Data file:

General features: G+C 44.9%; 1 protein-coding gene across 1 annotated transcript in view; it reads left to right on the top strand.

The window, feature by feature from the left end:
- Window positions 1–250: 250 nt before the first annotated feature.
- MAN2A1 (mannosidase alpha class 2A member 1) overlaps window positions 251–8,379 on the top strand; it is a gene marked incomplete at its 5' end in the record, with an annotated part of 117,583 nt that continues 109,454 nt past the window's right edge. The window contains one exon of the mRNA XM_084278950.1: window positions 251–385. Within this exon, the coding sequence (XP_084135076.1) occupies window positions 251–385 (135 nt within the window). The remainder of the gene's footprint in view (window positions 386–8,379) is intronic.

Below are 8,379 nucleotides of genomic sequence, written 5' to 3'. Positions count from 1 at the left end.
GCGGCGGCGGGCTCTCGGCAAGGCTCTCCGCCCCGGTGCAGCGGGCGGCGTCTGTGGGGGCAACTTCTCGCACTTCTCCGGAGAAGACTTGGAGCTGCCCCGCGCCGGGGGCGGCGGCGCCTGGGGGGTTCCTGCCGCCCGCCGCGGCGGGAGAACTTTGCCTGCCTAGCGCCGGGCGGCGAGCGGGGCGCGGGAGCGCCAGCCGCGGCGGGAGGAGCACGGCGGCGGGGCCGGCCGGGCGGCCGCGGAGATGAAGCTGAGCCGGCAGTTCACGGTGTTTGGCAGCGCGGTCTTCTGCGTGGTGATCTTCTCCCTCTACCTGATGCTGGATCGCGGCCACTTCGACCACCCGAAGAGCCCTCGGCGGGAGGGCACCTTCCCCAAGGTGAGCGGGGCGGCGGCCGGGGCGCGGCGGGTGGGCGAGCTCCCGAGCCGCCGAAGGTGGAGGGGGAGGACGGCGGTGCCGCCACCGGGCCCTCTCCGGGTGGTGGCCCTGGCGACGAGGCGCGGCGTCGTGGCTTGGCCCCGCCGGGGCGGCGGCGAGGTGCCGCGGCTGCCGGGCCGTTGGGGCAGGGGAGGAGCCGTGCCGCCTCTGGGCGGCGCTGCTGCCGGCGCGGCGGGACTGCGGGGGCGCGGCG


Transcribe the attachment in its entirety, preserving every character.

General features: G+C 44.9%; 1 protein-coding gene across 1 annotated transcript in view; it reads left to right on the top strand.

The window, feature by feature from the left end:
- Window positions 1–250: 250 nt before the first annotated feature.
- MAN2A1 (mannosidase alpha class 2A member 1) overlaps window positions 251–8,379 on the top strand; it is a gene marked incomplete at its 5' end in the record, with an annotated part of 117,583 nt that continues 109,454 nt past the window's right edge. The window contains one exon of the mRNA XM_084278950.1: window positions 251–385. Within this exon, the coding sequence (XP_084135076.1) occupies window positions 251–385 (135 nt within the window). The remainder of the gene's footprint in view (window positions 386–8,379) is intronic.

Below are 8,379 nucleotides of genomic sequence, written 5' to 3'. Positions count from 1 at the left end.
GCGGCGGCGGGCTCTCGGCAAGGCTCTCCGCCCCGGTGCAGCGGGCGGCGTCTGTGGGGGCAACTTCTCGCACTTCTCCGGAGAAGACTTGGAGCTGCCCCGCGCCGGGGGCGGCGGCGCCTGGGGGGTTCCTGCCGCCCGCCGCGGCGGGAGAACTTTGCCTGCCTAGCGCCGGGCGGCGAGCGGGGCGCGGGAGCGCCAGCCGCGGCGGGAGGAGCACGGCGGCGGGGCCGGCCGGGCGGCCGCGGAGATGAAGCTGAGCCGGCAGTTCACGGTGTTTGGCAGCGCGGTCTTCTGCGTGGTGATCTTCTCCCTCTACCTGATGCTGGATCGCGGCCACTTCGACCACCCGAAGAGCCCTCGGCGGGAGGGCACCTTCCCCAAGGTGAGCGGGGCGGCGGCCGGGGCGCGGCGGGTGGGCGAGCTCCCGAGCCGCCGAAGGTGGAGGGGGAGGACGGCGGTGCCGCCACCGGGCCCTCTCCGGGTGGTGGCCCTGGCGACGAGGCGCGGCGTCGTGGCTTGGCCCCGCCGGGGCGGCGGCGAGGTGCCGCGGCTGCCGGGCCGTTGGGGCAGGGGAGGAGCCGTGCCGCCTCTGGGCGGCGCTGCTGCCGGCGCGGCGGGACTGCGGGGGCGCGGCG